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© 2016 Informa UK Limited, trading as Taylor & Francis Group. Context/Setting: The script theory of diagnostic reasoning proposes that clinicians evaluate cases in the context of an “illness script,” iteratively testing internal hypotheses against new information eventually reaching a diagnosis. We present a novel tool for teaching diagnostic reasoning to undergraduate medical students based on an adaptation of script theory. Intervention: We developed a virtual patient case that used clinically authentic audio and video, interactive three-dimensional (3D) body images, and a simulated electronic medical record. Next, we used interactive slide bars to record respondents’ likelihood estimates of diagnostic possibilities at various stages of the case. Responses were dynamically compared to data from expert clinicians and peers. Comparative frequency distributions were presented to the learner and final diagnostic likelihood estimates were analyzed. Detailed student feedback was collected. Observations: Over two academic years, 322 students participated. Student diagnostic likelihood estimates were similar year to year, but were consistently different from expert clinician estimates. Student feedback was overwhelmingly positive: students found the case was novel, innovative, clinically authentic, and a valuable learning experience. Discussion: We demonstrate the successful implementation of a novel approach to teaching diagnostic reasoning. Future study may delineate reasoning processes associated with differences between novice and expert responses.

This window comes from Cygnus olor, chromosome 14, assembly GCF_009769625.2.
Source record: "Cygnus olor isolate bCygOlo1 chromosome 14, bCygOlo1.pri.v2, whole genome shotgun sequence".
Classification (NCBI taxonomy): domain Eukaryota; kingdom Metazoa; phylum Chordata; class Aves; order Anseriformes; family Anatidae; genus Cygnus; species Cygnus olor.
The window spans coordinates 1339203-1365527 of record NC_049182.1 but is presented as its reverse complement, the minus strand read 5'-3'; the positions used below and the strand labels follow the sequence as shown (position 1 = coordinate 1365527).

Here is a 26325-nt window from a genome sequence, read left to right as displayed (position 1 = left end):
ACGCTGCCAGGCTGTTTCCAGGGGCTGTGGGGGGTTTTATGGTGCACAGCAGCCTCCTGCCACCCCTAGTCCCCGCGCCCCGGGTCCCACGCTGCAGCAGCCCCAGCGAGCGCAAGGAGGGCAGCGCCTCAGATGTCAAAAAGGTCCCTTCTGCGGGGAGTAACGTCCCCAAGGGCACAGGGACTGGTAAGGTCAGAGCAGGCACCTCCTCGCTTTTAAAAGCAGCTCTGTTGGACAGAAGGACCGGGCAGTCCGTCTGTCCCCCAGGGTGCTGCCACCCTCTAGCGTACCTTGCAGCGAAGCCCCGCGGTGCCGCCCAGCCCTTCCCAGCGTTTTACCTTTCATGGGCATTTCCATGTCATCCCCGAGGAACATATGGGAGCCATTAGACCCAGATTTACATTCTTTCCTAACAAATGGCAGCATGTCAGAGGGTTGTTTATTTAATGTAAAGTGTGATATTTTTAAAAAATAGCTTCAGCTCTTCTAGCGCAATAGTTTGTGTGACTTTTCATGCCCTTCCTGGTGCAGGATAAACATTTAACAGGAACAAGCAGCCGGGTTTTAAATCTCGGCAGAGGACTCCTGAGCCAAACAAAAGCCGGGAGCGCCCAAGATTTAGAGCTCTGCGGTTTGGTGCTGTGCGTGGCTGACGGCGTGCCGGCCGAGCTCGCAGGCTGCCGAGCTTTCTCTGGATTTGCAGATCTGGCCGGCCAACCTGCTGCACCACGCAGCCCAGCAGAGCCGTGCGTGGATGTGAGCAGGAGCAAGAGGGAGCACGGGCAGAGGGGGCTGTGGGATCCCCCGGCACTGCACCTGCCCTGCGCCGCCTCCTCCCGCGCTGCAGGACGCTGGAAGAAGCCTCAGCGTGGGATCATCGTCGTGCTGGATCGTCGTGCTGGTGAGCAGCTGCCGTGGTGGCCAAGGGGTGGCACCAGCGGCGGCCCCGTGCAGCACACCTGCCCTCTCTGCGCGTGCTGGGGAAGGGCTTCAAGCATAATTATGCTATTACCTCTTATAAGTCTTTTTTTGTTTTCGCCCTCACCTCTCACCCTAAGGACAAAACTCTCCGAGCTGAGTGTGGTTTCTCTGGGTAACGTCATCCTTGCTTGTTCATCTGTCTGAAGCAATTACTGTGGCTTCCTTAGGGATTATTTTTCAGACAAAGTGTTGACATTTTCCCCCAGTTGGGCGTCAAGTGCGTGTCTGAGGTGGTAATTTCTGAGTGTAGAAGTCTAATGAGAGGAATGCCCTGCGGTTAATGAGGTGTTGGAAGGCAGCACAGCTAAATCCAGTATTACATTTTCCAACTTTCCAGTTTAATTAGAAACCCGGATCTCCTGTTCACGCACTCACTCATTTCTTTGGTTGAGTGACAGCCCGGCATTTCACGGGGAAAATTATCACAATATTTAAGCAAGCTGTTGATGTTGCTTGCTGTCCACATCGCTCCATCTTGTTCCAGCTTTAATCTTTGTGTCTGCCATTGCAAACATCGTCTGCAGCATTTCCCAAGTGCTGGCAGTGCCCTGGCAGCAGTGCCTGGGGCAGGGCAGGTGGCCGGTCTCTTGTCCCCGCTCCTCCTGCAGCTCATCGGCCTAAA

Original publication

DOI

10.3109/0142159X.2016.1170776

Type

Journal article

Journal

Medical Teacher

Publication Date

01/11/2016

Volume

38

Pages

1130 - 1138